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Developmental waves of mechanosensitivity acquisition in sensory neuron subtypes during embryonic development.

Lechner SG, Frenzel H, Wang R, Lewin GR - EMBO J. (2009)

Bottom Line: Sensory neurons that are mechanoreceptors or proprioceptors acquire mature mechanotransduction indistinguishable from the adult already at E13.In contrast, most nociceptive (pain sensing) sensory neurons acquire mechanosensitive competence as a result of exposure to target-derived nerve growth factor.The highly regulated process of mechanosensory acquisition unveiled here, reveals new strategies to identify molecules required for sensory neuron mechanotransduction.

View Article: PubMed Central - PubMed

Affiliation: Department of Neuroscience, Max-Delbrück Center for Molecular Medicine, Berlin-Buch, Germany.

ABSTRACT
Somatic sensation relies on the transduction of physical stimuli into electrical signals by sensory neurons of the dorsal root ganglia. Little is known about how and when during development different types of sensory neurons acquire transduction competence. We directly investigated the emergence of electrical excitability and mechanosensitivity of embryonic and postnatal mouse sensory neurons. We show that sensory neurons acquire mechanotransduction competence coincident with peripheral target innervation. Mechanotransduction competence arises in different sensory lineages in waves, coordinated by distinct developmental mechanisms. Sensory neurons that are mechanoreceptors or proprioceptors acquire mature mechanotransduction indistinguishable from the adult already at E13. This process is independent of neurotrophin-3 and may be driven by a genetic program. In contrast, most nociceptive (pain sensing) sensory neurons acquire mechanosensitive competence as a result of exposure to target-derived nerve growth factor. The highly regulated process of mechanosensory acquisition unveiled here, reveals new strategies to identify molecules required for sensory neuron mechanotransduction.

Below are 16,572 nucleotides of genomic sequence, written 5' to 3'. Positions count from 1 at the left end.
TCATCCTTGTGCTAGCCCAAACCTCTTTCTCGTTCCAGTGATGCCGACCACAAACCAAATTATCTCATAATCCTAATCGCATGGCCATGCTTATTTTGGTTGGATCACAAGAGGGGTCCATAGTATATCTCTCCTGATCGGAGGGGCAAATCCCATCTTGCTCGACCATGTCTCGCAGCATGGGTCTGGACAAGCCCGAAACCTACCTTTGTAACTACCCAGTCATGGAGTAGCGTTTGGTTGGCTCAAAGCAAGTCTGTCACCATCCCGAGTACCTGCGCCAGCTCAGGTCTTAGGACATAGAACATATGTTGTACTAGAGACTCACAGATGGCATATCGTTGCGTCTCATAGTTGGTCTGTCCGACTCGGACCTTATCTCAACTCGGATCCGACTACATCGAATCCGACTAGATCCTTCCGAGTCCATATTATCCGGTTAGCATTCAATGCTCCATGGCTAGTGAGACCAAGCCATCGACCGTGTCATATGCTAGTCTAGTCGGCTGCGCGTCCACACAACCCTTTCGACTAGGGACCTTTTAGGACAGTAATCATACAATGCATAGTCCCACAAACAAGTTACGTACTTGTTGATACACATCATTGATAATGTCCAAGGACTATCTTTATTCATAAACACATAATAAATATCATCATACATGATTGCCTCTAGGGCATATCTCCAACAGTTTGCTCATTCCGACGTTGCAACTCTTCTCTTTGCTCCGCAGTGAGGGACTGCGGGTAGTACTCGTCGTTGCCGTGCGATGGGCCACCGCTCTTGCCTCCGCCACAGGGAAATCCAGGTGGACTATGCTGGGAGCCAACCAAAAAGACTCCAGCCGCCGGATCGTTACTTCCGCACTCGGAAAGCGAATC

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In vitro acquisition of mechanosensitivity. (A) Recordings were made from E10.5, E11.5 and E12.5 cultures treated with NGF, BDNF and NT-3 for 24 h. The cell diameter of each patched neuron is plotted, and the symbol colour indicates the type of current exhibited by a particular cell (see inset). (B, C) Stacked histograms showing the proportions of neurons with RA- or IA-mechanosensitive currents, the neurotrophin treatment is indicated for each bar, the number of cells recorded is indicated above each column. (C) Note that neurons from E11.5 require 48 h in culture before mechanosensitive currents appear in large neurons. (D) The proportion of large diameter neurons with an RA-current recorded in acutely dissociated DRG cultures from wild-type and NT-3−/− mice. (E) Schema summarizing the key findings in A–D.